Laudato si’ and archives.

On 8 June 2016,  I attended a seminar at the Loyola Institute, TCD, Dublin entitled ‘Caring for our Common Home; Towards an Integrated Perspective on Society and the Environment’. Marking the anniversary of the publication of Laudato si’, the social and environmental encyclical letter from Pope Francis, speakers opined that it has empowered their work; it is a game-changer. I confess that before last week, I hadn’t read a word of it. Encyclical letters don’t tend to be top of my reading list. On flicking through Laudato si’, the section on Cultural Ecology caught my eye.

Ecology, then, also involves protecting the cultural treasures of humanity in the broadest  sense. More specifically, it calls for greater attention to local cultures when studying  environmental problems, favouring a dialogue between scientific-technical language and the language of the people. Culture is more than what we have inherited from the past; it is also, and above all, a living, dynamic and participatory present reality, which cannot be excluded as we rethink the relationship between human beings and the environment.

How does this relate to archives?

The June 2016 issue of ARC magazine (Archives & Records Association, UK & Ireland) contains an article by Mandy Garratt, ‘Preserving archives in a more sustainable way’. She investigates whether it is feasible for partial shutdowns of environmental control systems in archives for short time-periods, but still maintaining suitable preservation conditions (she references the work of Tim Padfield, Image Permanence and International Institute for Conservation).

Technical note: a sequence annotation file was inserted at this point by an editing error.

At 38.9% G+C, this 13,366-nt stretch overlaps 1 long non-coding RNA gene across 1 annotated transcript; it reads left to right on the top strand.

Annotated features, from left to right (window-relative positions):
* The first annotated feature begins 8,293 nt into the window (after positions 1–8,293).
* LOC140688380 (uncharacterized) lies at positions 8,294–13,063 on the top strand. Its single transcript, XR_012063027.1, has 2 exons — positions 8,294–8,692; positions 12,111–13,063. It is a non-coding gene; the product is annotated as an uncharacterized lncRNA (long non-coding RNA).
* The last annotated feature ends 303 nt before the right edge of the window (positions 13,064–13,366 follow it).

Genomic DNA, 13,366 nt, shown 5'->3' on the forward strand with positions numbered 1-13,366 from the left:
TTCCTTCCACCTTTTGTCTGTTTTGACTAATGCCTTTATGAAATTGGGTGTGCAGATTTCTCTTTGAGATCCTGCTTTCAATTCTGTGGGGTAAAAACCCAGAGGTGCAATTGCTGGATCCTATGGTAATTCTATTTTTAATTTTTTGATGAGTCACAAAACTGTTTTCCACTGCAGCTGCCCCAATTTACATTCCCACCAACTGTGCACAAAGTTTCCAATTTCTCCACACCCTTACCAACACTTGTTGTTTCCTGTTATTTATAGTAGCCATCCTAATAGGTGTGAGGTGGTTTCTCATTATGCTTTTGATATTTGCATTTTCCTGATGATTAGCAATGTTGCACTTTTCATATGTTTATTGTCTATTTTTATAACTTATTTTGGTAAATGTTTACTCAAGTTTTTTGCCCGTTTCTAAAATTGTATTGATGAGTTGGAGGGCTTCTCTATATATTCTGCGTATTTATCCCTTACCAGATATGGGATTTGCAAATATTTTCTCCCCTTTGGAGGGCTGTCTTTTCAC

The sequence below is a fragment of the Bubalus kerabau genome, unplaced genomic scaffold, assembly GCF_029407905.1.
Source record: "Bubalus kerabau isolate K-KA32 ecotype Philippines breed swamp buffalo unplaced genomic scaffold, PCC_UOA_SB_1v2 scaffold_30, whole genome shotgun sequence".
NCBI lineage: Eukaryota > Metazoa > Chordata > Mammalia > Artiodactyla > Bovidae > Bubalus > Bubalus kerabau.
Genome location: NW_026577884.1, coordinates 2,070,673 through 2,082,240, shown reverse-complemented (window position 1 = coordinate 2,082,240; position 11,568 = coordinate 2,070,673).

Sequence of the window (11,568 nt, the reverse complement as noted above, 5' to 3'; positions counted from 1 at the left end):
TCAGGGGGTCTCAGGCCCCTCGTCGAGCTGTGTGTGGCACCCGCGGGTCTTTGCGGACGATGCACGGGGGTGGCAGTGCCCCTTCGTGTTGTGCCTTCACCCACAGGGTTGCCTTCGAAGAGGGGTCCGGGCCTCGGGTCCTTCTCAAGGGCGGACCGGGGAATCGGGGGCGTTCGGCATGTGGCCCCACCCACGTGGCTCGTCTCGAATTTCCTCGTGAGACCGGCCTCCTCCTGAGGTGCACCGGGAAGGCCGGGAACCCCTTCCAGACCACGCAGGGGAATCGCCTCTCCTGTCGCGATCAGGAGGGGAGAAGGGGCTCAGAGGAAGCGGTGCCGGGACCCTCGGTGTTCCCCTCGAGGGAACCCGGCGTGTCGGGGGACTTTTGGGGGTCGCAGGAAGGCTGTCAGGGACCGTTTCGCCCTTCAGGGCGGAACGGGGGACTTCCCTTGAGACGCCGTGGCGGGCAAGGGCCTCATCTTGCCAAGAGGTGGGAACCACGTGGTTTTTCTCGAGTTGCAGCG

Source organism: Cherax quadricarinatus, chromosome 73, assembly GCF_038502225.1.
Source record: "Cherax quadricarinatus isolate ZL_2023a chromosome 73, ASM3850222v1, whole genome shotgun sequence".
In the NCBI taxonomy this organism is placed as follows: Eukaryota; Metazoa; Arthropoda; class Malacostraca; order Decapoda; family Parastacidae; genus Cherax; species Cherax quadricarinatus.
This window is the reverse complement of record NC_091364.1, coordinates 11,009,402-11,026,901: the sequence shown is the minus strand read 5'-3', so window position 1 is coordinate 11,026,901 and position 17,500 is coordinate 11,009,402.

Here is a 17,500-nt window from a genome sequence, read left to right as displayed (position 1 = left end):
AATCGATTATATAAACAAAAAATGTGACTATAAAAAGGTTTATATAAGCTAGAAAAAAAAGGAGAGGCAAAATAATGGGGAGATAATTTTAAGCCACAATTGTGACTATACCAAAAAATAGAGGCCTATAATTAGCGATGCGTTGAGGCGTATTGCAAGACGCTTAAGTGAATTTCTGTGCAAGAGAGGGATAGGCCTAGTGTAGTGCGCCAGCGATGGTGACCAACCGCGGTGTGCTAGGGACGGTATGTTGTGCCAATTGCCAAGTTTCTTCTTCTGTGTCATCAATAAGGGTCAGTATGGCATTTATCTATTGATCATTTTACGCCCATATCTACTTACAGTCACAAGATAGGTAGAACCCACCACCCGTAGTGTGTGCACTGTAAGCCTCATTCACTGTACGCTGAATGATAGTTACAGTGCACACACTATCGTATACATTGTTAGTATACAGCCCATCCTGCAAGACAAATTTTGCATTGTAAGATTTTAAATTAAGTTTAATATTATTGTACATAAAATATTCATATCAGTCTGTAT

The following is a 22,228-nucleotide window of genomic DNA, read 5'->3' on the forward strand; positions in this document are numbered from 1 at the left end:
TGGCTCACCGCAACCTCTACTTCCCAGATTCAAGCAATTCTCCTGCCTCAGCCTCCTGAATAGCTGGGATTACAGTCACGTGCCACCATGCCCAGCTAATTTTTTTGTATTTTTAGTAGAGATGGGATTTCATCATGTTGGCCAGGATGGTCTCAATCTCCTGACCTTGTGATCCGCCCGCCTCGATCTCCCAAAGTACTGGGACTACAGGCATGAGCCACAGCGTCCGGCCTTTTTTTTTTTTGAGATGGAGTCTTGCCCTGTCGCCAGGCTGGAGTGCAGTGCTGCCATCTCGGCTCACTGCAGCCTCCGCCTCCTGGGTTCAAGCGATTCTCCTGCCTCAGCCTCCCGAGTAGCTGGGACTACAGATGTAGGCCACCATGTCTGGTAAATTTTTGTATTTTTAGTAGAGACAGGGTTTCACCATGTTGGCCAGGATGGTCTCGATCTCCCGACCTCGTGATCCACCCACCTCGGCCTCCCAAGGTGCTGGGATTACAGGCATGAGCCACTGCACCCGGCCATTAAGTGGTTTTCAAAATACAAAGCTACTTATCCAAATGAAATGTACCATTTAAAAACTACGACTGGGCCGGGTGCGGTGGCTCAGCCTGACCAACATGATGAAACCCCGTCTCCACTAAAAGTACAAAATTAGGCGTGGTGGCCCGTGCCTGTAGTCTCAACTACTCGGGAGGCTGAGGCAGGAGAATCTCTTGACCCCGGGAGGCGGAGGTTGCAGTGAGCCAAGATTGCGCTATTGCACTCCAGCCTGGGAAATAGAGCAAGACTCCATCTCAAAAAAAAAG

Secondly, ProjectARCC: Archivists Responding to Climate Change is a task force (based in the US) of archivists striving to motivate the archival community to affect climate change. They ‘believe that archivists, those responsible for the preservation of history for future generations, should be as passionate and concerned about preserving a habitable and safe planet for future generations.’ In 2017, there is a Colloquium at New York University entitled ‘Libraries and Archives in the Anthropocene’. The colloquium seeks to explore the realities of environmental change and libraries and archives reaction to it.

It should not have been necessary but Laudato si’ has made me rethink my relationship with the environment. First steps at the archives:

  • reduce energy consumption – test whether a shutdown of climate control systems (it consists of a dehumidifier and air conditioning unit running 24/7) overnight and at weekends is feasible, without negative preservation consequences.
  • reconsider travel plans to conferences abroad etc…I do learn more when face-to-face however technology should counteract the tyranny of distance.